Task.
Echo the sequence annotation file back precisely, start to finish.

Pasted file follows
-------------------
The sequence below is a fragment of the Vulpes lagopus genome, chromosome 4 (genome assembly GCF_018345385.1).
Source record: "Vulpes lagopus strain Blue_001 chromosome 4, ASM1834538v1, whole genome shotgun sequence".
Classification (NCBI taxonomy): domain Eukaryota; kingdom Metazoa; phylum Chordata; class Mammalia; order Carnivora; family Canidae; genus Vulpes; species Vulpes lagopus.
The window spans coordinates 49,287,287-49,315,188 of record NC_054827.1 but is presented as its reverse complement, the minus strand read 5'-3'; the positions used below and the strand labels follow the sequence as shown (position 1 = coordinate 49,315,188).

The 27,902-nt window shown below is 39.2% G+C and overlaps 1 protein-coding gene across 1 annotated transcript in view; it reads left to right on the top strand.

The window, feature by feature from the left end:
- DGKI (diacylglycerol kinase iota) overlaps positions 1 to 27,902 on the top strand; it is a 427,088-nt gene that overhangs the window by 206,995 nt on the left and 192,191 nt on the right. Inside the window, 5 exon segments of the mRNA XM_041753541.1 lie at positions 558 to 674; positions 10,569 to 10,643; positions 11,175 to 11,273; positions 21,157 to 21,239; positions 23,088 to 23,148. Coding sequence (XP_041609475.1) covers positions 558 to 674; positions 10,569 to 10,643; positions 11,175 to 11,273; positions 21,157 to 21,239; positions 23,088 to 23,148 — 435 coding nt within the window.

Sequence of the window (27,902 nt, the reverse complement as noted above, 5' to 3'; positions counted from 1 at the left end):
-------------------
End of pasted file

The sequence below is a fragment of the Vulpes lagopus genome, chromosome 4 (genome assembly GCF_018345385.1).
Source record: "Vulpes lagopus strain Blue_001 chromosome 4, ASM1834538v1, whole genome shotgun sequence".
Classification (NCBI taxonomy): domain Eukaryota; kingdom Metazoa; phylum Chordata; class Mammalia; order Carnivora; family Canidae; genus Vulpes; species Vulpes lagopus.
The window spans coordinates 49,287,287-49,315,188 of record NC_054827.1 but is presented as its reverse complement, the minus strand read 5'-3'; the positions used below and the strand labels follow the sequence as shown (position 1 = coordinate 49,315,188).

The 27,902-nt window shown below is 39.2% G+C and overlaps 1 protein-coding gene across 1 annotated transcript in view; it reads left to right on the top strand.

The window, feature by feature from the left end:
- DGKI (diacylglycerol kinase iota) overlaps positions 1 to 27,902 on the top strand; it is a 427,088-nt gene that overhangs the window by 206,995 nt on the left and 192,191 nt on the right. Inside the window, 5 exon segments of the mRNA XM_041753541.1 lie at positions 558 to 674; positions 10,569 to 10,643; positions 11,175 to 11,273; positions 21,157 to 21,239; positions 23,088 to 23,148. Coding sequence (XP_041609475.1) covers positions 558 to 674; positions 10,569 to 10,643; positions 11,175 to 11,273; positions 21,157 to 21,239; positions 23,088 to 23,148 — 435 coding nt within the window.

Sequence of the window (27,902 nt, the reverse complement as noted above, 5' to 3'; positions counted from 1 at the left end):